Insomnia (2002)

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Released 1-Sep-2003

Cover Art

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Details At A Glance

General Extras
Category Thriller Main Menu Audio & Animation
Scene Selection Anim & Audio
Menu Audio
Interviews-Cast & Crew-A conversation with ChristopherNolan(Dir)and Al Pacino (Act)
Featurette-Making Of-"Day for Night: The Making of Insomnia"
Featurette
Featurette-"In The Fog" Nathan Crowley, Production Designer
Audio Commentary-Scene specific, by cast and crew
Featurette-"Eyes Wide Open" - documentary about insomnia
Gallery-Photo-Promotional Material
Additional Footage-Deleted scenes with commentary
Rating Rated M
Year Of Production 2002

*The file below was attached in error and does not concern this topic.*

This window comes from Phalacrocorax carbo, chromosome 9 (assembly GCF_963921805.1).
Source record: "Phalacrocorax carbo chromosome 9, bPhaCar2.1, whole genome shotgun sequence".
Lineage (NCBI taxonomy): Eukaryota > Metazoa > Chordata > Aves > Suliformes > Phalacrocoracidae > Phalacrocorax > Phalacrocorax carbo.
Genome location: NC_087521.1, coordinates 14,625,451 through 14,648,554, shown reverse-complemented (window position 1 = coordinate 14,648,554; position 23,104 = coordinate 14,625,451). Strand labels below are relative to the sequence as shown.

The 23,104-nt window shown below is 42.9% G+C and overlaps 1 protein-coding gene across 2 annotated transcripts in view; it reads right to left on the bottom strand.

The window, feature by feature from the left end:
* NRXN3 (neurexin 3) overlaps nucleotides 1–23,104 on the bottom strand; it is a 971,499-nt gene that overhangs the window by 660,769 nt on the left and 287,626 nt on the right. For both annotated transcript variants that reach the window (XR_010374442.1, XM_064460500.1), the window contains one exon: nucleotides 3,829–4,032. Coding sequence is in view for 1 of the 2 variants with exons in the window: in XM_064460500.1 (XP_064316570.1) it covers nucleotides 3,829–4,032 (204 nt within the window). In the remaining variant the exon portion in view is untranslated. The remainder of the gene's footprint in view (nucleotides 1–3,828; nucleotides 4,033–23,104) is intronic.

Running Time 113:20
RSDL / Flipper RSDL (71:41) Cast & Crew
Start Up Language Select Then Menu
Region Coding 2,4 Directed By Christopher Nolan
Studio
Distributor
Alcon Entertainment
Walt Disney Studios Home Ent.
Starring Al Pacino
Robin Williams
Hilary Swank
Maura Tierney
Martin Donovan
Nicky Katt
Paul Dooley
Case Amaray-Transparent-Secure Clip
RPI $36.95 Music David Julyan


Video Audio
Pan & Scan/Full Frame None English Dolby Digital 5.1 (448Kb/s)
French Dolby Digital 5.1 (448Kb/s)
Widescreen Aspect Ratio 2.35:1
16x9 Enhancement
16x9 Enhanced
Video Format 576i (PAL)
Original Aspect Ratio 2.35:1 Miscellaneous
Jacket Pictures No
Subtitles English
English for the Hearing Impaired
Dutch
French
Norwegian
Danish
Swedish
Finnish
Smoking Yes
Annoying Product Placement Yes, "ViewSonic" jumps out at me every time.
Action In or After Credits No

NOTE: The Profanity Filter is ON. Turn it off here.

Plot Synopsis

This is the retail release of Insomnia. You can read my review of the rental release here. For the sake of saving mouse clicks, I have repeated the rental plot synopsis here.